Tuesday, November 29, 2011

U.S. home prices rose in September 2011

World Economic outlook - U.S. home prices rose in September 2011 : U.S. home prices rose in September after declining a month earlier, a government agency said Tuesday, highlighting continued uncertainty for a weak part of the economy.

Home prices rose 0.9% on a seasonally adjusted basis from a month earlier, according to the Federal Housing Finance Agency's monthly home-price index.

The results were better than expected. Economists surveyed by Dow Jones Newswires had expected a 0.1% monthly increase. Prices in August were down 0.2% from a month earlier, revised from an originally reported 0.1% decrease.

Compared with a year earlier, prices were down 2.2%. September's index value was 184.4. A reading of 100 is equal to the price of homes in January 1991. On a quarterly basis, home prices rose 0.2% from the prior quarter. But they were down 3.7% from the same quarter in 2010.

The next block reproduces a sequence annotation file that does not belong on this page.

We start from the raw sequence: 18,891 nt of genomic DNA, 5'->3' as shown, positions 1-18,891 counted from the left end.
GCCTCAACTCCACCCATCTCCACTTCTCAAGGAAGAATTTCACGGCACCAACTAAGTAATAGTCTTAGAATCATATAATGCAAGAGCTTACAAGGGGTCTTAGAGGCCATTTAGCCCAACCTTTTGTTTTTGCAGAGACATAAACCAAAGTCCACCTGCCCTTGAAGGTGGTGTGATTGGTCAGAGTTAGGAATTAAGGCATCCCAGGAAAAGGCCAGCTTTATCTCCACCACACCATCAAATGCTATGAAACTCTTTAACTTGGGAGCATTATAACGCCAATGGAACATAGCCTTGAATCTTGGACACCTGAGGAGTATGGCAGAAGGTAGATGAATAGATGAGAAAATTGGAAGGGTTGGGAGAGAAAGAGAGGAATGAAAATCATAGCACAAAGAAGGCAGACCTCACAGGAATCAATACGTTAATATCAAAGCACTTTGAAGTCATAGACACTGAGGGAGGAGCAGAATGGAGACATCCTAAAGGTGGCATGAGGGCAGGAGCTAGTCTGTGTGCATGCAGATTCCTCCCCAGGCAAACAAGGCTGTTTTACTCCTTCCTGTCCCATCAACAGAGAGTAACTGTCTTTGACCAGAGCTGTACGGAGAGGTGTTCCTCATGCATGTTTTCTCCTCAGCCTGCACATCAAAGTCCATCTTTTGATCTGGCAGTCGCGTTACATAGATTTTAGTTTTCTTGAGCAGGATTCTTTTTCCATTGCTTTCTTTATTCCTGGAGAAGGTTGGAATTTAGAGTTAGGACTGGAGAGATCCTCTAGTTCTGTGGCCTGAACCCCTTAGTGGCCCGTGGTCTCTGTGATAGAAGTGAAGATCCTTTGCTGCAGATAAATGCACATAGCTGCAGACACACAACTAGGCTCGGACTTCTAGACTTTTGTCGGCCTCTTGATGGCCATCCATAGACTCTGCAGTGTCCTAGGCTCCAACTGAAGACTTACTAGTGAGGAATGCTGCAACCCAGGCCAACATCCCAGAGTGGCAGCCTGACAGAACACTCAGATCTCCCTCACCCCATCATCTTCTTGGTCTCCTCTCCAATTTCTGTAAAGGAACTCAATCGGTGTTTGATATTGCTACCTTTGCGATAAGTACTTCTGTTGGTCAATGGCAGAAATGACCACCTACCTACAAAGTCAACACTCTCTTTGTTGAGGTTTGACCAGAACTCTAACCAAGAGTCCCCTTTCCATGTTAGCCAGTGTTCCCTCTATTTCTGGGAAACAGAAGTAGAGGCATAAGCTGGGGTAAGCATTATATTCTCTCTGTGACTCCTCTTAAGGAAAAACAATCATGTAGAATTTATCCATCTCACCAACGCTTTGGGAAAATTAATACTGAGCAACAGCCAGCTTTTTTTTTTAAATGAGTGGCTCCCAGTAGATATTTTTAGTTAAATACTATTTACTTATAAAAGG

"In most regions of the country, third-quarter home values were relatively stable, even in some areas that experienced sharp price declines in preceding quarters," said Andrew Leventis, principal economist at the federal housing agency.

The FHFA's index is calculated by using the prices of houses purchased with mortgages backed by government-controlled mortgage companies Fannie Mae (FNMA) and Freddie Mac (FMCC).

Meanwhile, another reading of the market showed prices in 20 large cities fell in September from a month earlier, the first decline after five straight monthly increases.

The Standard & Poor's Case-Shiller index of 20 major metropolitan areas was down 0.6% in September from a month earlier, both on a seasonally adjusted and an unadjusted basis. In the third quarter, U.S. home prices were up 0.1% from the second quarter but were down 3.9% from the same quarter a year earlier.

The housing market remains sluggish despite soft prices and mortgage rates that have been hovering around historic lows. A weak job market, abundant foreclosures and tighter mortgage-lending requirements have continued to hamper the market's recovery.

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